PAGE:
Thanks to all who attended our 9/18/12 New Faculty Forum, “The Culture of Teaching at UH”Posted: September 27, 2012
We had about 15 faculty from a variety of departments on campus attending our session yesterday, and I was pleased to hear that so many of the faculty in attendance had prior experience teaching before coming here–either as graduate TAs, adjuncts, or visiting faculty elsewhere. I am also grateful to Sandy Coltharp of HR and Holly Hutchins of the Commission on Women for sponsoring this brown bag event.
During this session, I drew upon the CTE’s Instructional Modules in Reflection and Engagement, as well as the Saroyan and Amundsen book discussed earlier at our TA Orientation, to introduce faculty to the notion of reflective teaching practices.
One of the highlights was our discussion of the question, “What do you wish you or your students had known when they arrived in college?”
This got a number of interesting responses:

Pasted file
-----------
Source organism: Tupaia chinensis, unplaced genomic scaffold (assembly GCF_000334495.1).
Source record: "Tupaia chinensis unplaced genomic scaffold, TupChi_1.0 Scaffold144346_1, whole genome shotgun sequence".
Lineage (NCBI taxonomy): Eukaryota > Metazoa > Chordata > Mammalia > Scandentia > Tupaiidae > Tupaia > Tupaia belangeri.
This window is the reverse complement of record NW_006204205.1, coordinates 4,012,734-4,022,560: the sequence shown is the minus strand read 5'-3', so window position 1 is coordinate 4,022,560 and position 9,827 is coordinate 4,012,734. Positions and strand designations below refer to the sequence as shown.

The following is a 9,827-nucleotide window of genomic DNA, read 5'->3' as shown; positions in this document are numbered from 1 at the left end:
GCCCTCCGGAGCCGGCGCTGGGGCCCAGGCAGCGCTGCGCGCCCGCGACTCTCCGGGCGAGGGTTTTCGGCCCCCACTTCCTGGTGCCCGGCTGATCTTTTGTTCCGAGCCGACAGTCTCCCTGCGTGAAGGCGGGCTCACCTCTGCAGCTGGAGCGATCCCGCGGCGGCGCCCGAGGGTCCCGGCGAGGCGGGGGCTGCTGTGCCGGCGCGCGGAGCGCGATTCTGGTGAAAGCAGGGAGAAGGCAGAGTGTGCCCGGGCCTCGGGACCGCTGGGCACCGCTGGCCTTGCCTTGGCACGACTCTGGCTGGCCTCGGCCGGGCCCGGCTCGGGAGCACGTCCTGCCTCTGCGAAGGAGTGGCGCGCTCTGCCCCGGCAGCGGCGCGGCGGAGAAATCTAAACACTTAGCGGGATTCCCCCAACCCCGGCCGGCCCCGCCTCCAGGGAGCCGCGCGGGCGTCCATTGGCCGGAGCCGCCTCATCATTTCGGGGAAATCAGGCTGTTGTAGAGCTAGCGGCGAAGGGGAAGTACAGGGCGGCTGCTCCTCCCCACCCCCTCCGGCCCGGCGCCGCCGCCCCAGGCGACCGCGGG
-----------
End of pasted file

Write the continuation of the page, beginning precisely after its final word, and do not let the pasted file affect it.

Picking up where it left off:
- Buy the text book the first week!
- Read as much as you can now–you will never have the resources later
- Success in college requires a different level of study and discipline than success in high school.
- Be more open and interested in the world around you!
- Connect your actions in class with your overriding goal.
- Understand why you are taking the class, and what you hope to learn from it.
- Or, to put it another way, understand what the course is going to do for you, and how you are going to use it?
This brought forward an important observation from the group: as teachers, understanding who the students are–their backgrounds, their struggles, their aspirations–makes it easier for you to explain things to them in a way they can understand.
This is one way that exploring students’ prior knowledge (their motivations, attitudes, and dispositions towards your subject matter) at the beginning of the semester can help you immeasurably towards communicating with them for the rest of the term.
So what do you wish you had known, either as a student or as a brand-new faculty member, when you arrived at a new college?